Great Expectations

In this Dickens adaptation, orphan Pip discovers through lawyer Mr. Jaggers that a mysterious benefactor wishes to ensure that he becomes a gentleman. Reunited with his childhood patron, Miss Havisham, and his first love, the beautiful but emotionally cold Estella, he discovers that the elderly spinster has gone mad from having been left at the altar as a young woman, and has made her charge into a warped, unfeeling heartbreaker.

Credits: TheMovieDb.

Film Cast:

  • Pip: John Mills
  • Estella: Valerie Hobson
  • Young Pip: Tony Wager
  • Young Estella: Jean Simmons
  • Joe Gargery: Bernard Miles
  • Mr. Jaggers: Francis L. Sullivan
  • Abel Magwitch: Finlay Currie
  • Miss Havisham: Martita Hunt
  • Herbert Pocket: Alec Guinness
  • Mr. Wemmick: Ivor Barnard
  • Mrs. Joe: Freda Jackson
  • Biddy: Eileen Erskine
  • Convict: George Hayes
  • Uncle Pumblechook: Hay Petrie
  • The Pale Young Gentleman: John Forrest
  • Bentley Drummle: Torin Thatcher
  • The Aged Parent: O.B. Clarence
  • Mr. Wopsle: John Burch
  • The Sergeant: Richard George
  • Mrs. Wopsle: Grace Denbigh Russell
  • Sarah Pocket: Everley Gregg
  • Relation: Anne Holland
  • Mike: Frank Atkinson
  • Night Porter: Gordon Begg
  • Mrs. Whimple: Edie Martin
  • The Dancing Master: Walford Hyden
  • Galley Steersman: Roy Arthur

Film Crew:

  • Sound Editor: Winston Ryder
  • Novel: Charles Dickens
  • Art Direction: Wilfred Shingleton
  • Producer: Ronald Neame
  • Casting: Maude Spector
  • Assistant Director: George Pollock
  • Director: David Lean
  • Executive Producer: Anthony Havelock-Allan
  • Editor: Jack Harris
  • Costume Design: Sophie Devine
  • Screenplay: Kay Walsh
  • Director of Photography: Guy Green
  • Assistant Costume Designer: Margaret Furse
  • Sound Recordist: Stanley Lambourne
  • Conductor: Walter Goehr
  • Sound Recordist: Gordon K. McCallum
  • Production Design: John Bryan
  • Screenplay: Cecil McGivern
  • Makeup Artist: George Blackler
  • Camera Operator: Robert Huke
  • Makeup Artist: Ernest Gasser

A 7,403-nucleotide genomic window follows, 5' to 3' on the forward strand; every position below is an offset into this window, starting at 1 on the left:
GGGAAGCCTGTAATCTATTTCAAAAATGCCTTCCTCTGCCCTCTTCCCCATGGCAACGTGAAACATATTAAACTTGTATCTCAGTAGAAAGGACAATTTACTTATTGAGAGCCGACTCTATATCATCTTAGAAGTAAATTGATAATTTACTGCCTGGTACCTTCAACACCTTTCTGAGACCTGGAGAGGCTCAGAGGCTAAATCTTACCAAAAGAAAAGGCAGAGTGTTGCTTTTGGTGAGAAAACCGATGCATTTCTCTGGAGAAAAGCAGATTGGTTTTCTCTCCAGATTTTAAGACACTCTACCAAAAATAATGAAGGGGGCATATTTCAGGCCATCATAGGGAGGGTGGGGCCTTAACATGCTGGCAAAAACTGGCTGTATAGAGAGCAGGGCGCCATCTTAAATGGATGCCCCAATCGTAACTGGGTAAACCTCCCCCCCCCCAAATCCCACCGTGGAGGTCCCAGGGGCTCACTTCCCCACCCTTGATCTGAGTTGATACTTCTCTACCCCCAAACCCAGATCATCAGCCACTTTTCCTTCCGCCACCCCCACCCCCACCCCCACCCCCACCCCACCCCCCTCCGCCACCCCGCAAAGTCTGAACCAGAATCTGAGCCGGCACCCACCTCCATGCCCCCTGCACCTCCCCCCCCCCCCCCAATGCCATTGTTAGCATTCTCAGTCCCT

• Casting: Pat MacDonnell
  • Casting: Adele Raymond
  • Continuity: Maggie Unsworth
  • Choreographer: Suria Magito
  • Production Manager: Norman Spencer
  • Boom Operator: George Paternoster
  • Focus Puller: Jim Body

Movie Reviews:

  • CinemaSerf: If I were ever to be given the chance to be a fly-on-the-wall at a conversation, then It’d have to be one with Charles Dickens and David Lean. How the latter managed to visualise and dramatise so expertly the finely honed characters of the former is astonishing. In this, possibly less well known story – “Pip” (Tony Wager) encounters an escaped convict in an eery graveyard when he goes to tend his late mother’s grave.. Despite his fear, he helps feed the old man and free him from his chains. As he ages, he is summoned by a local, wealthy, spinster “Miss Havisham” (a wonderfully imperious Martita Hunt) who wants him to befriend the truly unpleasant, spoilt, “Estella” (Jean Simmons). Skip forwards a few years and “Pip” (now, John Mills) is rescued from his rural existence by a lawyer, the ever avuncular, sagacious, Francis L. Sullivan who advises him that he has is to receive an income and an inheritance, from an unknown benefactor, that will change his life – which it duly does! Soon, he and new room-mate “Mr. Pocket” (Alec Guinness) are settled into their new lives of plenty. Dickens’ had such a wonderfully alliterative way with his characters – “Pip”, “Pocket”, “Jaggers”, “Pumblechook” & “Magwitch” – they allow so much more scope for your imagination to define the characters, their traits and flaws and Lean manages to use light, shade, an understated Walter Goehr score and a really splendid ensemble effort from all concerned on screen to really draw us into the plot as “Pip” edges nearer to finding out where his largesse is coming from and, of course, how his relationship with a now adult “Estella” (Valerie Hobson) might develop/conclude/collapse. Dickens wasn’t a man prone to excessive sentiment in his stories, and for that I am externally grateful – and you know, well, that the good times never last for too long…!

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